Throwing it all away?

Throwing it all away?

I changed jobs recently. Although I have to do a lot of travelling for the job, I don’t mind because of the work I’m doing. Also: the company itself is pretty awesome.

It was in the cab home after one trip to Northern Ireland that I had a really interesting conversation with the cab driver, Omar.

It turns out that Omar came to the UK from Afghanistan in 2000. The Taliban was rampant, and was targeting wealthy Afghans to charge with being insufficiently Islamic in some way or another. They had summarily executed Omar’s uncle and taken all of his assets. It reminded me of this lovely Voltaire quote:


The Taliban was now after Omar. He had a few properties and a sports car: not bad for a University student. Omar was only two days ahead of his pursuers and had to liquidate his assets quickly, so that he could pay a man £35,000 to smuggle him out of the country. He sold his car and his two flats at knockdown prices, and his mum sold her jewellery to get him out.

The people smuggler took his photo, stuck it into a stolen British Passport, and Omar got across the border to Pakistan. Within a day he had given himself up at London’s Heathrow airport, and requested asylum.

He was granted asylum, then indefinite leave to remain, and finally citizenship. He got married and had two kids, who have London accents. He is grateful every day for his life, and is proud to be British, and proud of his kids. He described himself as a moderate Muslim.

One thing Omar appreciates about living in the UK is that the State and Church are separate. Omar was fascinated to learn that we Europeans had our own interdenominational wars, and that it took us a long time to get where we are now.

Omar has a very good reason to appreciate this separation of Church and State. He comes from a country where there was no such separation and he nearly died there because of it. Even though he is a Muslim, his life was threatened by other Muslims, who were happy to abuse a power they shouldn’t have had: judge, jury, executioner, and ultimate certainty of legitimacy. There are no checks and balances in a theocracy: there’s just a guy with a book who decides what god wants.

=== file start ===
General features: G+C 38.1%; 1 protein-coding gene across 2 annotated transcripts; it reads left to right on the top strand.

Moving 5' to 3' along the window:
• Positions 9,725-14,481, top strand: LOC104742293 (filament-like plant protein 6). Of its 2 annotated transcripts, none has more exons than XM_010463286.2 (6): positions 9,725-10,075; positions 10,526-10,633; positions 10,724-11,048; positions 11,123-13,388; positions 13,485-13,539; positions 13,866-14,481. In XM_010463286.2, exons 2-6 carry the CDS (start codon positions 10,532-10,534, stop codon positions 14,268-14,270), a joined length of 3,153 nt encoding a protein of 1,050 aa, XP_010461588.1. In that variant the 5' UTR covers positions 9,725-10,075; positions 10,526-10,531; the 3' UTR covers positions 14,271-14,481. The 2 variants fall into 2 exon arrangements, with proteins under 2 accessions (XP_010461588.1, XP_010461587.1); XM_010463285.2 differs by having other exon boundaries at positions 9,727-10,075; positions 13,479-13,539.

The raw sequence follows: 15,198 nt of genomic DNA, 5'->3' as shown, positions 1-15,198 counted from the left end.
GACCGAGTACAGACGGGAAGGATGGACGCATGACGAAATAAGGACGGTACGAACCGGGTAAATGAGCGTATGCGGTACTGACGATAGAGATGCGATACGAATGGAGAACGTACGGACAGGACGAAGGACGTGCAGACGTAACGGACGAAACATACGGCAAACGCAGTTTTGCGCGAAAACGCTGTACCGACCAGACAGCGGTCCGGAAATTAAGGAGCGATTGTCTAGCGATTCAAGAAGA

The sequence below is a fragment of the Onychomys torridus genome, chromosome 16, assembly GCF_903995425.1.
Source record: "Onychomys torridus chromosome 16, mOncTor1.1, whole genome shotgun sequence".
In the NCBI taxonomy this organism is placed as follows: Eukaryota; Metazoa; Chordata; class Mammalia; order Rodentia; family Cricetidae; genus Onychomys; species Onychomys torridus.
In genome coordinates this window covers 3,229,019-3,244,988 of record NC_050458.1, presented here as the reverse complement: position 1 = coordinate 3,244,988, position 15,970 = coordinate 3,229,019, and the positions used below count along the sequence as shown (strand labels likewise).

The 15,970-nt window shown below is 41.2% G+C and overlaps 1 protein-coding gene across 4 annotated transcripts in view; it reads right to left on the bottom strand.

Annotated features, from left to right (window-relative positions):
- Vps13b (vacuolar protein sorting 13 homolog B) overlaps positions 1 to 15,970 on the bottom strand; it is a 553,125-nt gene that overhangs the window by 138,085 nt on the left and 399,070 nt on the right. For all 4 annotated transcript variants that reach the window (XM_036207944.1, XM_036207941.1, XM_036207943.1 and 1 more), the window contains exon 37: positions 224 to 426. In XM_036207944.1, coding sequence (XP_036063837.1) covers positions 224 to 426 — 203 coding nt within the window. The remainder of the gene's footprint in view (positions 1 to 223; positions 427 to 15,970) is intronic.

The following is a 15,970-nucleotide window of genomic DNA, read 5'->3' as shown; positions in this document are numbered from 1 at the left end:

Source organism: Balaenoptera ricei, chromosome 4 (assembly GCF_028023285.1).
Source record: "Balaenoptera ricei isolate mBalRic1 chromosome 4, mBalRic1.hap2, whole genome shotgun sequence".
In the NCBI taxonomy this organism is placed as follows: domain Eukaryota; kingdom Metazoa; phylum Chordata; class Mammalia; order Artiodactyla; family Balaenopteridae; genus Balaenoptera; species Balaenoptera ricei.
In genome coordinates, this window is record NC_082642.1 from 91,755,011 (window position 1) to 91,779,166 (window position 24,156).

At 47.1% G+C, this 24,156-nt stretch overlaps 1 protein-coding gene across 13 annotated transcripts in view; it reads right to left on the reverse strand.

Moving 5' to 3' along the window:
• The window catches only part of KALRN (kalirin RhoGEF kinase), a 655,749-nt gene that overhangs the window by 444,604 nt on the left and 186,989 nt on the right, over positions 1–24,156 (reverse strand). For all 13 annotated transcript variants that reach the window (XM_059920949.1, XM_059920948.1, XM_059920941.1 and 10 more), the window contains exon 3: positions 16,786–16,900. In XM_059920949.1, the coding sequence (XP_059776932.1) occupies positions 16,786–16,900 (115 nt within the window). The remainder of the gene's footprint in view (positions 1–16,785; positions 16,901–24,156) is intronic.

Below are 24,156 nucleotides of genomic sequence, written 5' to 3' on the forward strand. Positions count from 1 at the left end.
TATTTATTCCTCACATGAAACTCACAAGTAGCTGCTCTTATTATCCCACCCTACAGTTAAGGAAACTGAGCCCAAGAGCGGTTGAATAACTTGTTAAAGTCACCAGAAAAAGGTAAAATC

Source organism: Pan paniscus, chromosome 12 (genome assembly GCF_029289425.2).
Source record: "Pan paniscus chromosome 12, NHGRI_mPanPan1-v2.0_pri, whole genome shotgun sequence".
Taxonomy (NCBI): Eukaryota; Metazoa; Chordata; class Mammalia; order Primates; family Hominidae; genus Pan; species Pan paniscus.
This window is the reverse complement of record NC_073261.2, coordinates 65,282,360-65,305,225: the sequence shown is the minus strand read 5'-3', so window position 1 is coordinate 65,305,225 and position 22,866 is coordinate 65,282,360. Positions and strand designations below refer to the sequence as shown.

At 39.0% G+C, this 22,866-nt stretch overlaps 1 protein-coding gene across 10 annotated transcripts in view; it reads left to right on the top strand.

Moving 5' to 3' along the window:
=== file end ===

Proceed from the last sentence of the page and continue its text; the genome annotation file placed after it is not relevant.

Even in the more secular countries, there are debates in the public sphere about legislating based on what some pressure groups assert their religion requires. This is why I like this quote from President Obama:


On the day I rode home in the cab with Omar, I saw the disappointing news that the National Secular Society’s complaint about employment discrimination in UK state schools had been rejected by the European Commission. You may be surprised to know that faith schools can discriminate against you based on your religious convictions, whereas this is illegal in other workplaces. Being a follower of the National Secular Society, I already knew of this discrimination. Indeed a friend of mine has been working well above his pay grade for a few years, and supporting a dysfunctional leadership at his school, but never considered for promotion on the discriminatory grounds that he is the wrong sort of Christian.

Whatever your religious beliefs, schools should hire the best people possible to teach their children. Children of all faiths and none should be able to go to any school: there shouldn’t be any faith schools because we’re all in the public sphere and we all have to learn to live together. This benefits everyone of all faiths and none.

Instead, slowly, we’re handing power back to faith groups. Omar knows that this is a dangerous road to start on. Let’s hope we don’t find out again.

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